#10

First of all, well done! That all sounds great. It seems like my position now is similar to your when you started. The line the stands out for me is:

. That says it all really.

Thank you @Scott_Van_Zandt


#11

aka imperfect action! just get momentum :wink: We all learn by these little micro-failures [ hopefully no big ones, but those are life lessons :] I see those micro-failures moments much like working out..you're tearing that muscle fibre only for it to be fed nutrients [ better choices / actions ] that then build up muscle [ your business acumen ;]


#12

Hey there!

First of all, it's the right choice. IMO, while scary and frustrating and disappointing sometimes, being your own human controlling your own destiny is a marvelous thing. Congrats!

Also, I would recommend Mike Monteiro's Design Is A Job:

https://abookapart.com/products/design-is-a-job

Good, straight-forward talk about the nuts and bolts of freelancing, especially from the financials side.


#13

Thats a good analogy @LvnLife. Like it. Thanks for your thoughts.

And thanks @joe, I will defintiely take a look at the book.

I am very much leaning towards going freelance. All I hear is positivity. I feel like i'd regret it if I didn't try it!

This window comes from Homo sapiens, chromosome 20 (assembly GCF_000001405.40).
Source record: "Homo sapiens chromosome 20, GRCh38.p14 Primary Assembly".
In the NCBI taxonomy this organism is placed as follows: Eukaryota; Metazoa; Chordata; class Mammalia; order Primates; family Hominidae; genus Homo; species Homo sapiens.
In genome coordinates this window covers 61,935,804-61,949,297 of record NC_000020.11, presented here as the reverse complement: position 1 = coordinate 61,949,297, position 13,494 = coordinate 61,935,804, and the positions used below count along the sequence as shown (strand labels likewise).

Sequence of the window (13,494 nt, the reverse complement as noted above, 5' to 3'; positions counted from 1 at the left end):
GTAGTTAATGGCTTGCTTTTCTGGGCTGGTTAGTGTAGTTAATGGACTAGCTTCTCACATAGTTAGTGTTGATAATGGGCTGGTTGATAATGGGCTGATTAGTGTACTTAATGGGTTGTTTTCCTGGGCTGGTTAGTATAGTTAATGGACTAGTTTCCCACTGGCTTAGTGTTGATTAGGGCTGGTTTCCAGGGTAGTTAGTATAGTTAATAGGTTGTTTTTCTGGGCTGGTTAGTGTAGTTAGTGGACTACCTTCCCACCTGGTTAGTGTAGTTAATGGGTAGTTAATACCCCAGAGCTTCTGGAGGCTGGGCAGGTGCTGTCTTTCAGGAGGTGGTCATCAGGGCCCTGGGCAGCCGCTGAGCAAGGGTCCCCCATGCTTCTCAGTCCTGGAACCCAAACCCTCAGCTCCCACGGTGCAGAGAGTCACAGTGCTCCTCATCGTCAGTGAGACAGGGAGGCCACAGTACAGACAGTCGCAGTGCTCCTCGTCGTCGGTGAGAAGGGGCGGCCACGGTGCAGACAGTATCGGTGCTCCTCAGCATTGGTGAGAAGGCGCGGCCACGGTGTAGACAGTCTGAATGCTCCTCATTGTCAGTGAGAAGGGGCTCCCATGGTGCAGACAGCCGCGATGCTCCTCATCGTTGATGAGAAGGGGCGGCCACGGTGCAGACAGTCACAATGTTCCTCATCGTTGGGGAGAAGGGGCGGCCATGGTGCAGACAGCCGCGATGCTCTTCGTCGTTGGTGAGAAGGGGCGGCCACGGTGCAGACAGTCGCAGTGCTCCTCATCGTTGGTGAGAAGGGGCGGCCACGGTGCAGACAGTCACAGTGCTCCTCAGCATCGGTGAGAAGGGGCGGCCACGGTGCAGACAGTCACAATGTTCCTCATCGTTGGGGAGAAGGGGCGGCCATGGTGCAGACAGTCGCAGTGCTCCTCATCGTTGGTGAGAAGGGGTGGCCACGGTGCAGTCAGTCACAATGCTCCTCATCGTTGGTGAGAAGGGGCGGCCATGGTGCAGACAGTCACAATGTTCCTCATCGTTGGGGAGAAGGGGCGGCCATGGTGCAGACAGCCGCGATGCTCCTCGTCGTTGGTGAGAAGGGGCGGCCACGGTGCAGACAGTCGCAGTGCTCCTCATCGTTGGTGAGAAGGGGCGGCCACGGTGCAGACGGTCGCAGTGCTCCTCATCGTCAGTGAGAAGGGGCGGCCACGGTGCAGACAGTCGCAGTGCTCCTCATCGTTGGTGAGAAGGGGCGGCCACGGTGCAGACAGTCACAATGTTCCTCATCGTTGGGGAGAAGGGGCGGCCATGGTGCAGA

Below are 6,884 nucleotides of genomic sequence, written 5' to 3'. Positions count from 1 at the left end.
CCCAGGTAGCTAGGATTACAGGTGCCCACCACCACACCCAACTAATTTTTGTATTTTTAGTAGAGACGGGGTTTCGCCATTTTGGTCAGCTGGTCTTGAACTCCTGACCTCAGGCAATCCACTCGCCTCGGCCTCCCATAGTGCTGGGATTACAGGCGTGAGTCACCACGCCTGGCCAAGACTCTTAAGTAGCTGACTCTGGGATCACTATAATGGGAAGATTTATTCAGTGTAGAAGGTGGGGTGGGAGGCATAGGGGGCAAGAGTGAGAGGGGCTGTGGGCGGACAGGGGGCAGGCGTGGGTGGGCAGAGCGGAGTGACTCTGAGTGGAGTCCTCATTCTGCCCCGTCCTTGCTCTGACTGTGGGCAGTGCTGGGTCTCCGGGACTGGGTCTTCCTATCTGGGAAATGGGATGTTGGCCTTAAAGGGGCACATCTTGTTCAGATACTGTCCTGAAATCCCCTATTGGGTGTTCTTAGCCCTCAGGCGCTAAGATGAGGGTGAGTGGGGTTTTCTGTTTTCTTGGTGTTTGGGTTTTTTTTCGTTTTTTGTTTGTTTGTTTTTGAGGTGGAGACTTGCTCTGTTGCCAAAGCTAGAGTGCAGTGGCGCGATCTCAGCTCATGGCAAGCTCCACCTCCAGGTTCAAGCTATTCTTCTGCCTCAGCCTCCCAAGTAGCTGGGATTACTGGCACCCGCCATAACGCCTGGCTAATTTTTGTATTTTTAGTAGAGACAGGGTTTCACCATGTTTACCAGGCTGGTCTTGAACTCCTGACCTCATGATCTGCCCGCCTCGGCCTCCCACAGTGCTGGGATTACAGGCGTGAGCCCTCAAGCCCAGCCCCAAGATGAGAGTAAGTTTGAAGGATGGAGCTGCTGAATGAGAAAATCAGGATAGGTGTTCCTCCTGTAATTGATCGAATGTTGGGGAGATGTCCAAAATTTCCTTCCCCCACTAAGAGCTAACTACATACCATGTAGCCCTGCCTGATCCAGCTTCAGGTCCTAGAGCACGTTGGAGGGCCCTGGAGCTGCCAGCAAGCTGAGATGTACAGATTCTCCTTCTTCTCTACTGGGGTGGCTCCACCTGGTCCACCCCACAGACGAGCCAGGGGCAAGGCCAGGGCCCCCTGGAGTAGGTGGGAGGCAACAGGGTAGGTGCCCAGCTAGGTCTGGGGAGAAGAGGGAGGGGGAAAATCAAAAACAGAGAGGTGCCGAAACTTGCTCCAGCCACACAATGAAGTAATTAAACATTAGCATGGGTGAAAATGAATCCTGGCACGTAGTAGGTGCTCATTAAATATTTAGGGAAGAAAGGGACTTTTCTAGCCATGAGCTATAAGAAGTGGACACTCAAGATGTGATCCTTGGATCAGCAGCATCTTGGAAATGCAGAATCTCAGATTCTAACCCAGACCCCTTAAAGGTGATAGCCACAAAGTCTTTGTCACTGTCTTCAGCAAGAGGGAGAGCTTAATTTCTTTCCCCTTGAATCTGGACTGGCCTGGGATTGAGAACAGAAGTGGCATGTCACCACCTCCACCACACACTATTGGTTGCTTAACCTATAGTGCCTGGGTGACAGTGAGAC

#14

Just want to mention that the book @joe recommended is great read. The content is very digestible and straight talking.

https://abookapart.com/products/design-is-a-job

Worth a read!

Matt


#15

A great resource to give you an idea of what issues you might encounter along the way: http://freelancing.stackexchange.com/


#16

With all of your advise and direction, I am making the jump as of 1st July! So thank you all for your help.

Here's to freelancing :beers:

Matt


#17

Let us know how it's going man :smiley: Thanks for sharing your story and concerns!


#18

Hi guys,

I am officially a freelance web designer! Thanks for all of your advice above, I hope we can work together soon.

Matt


#19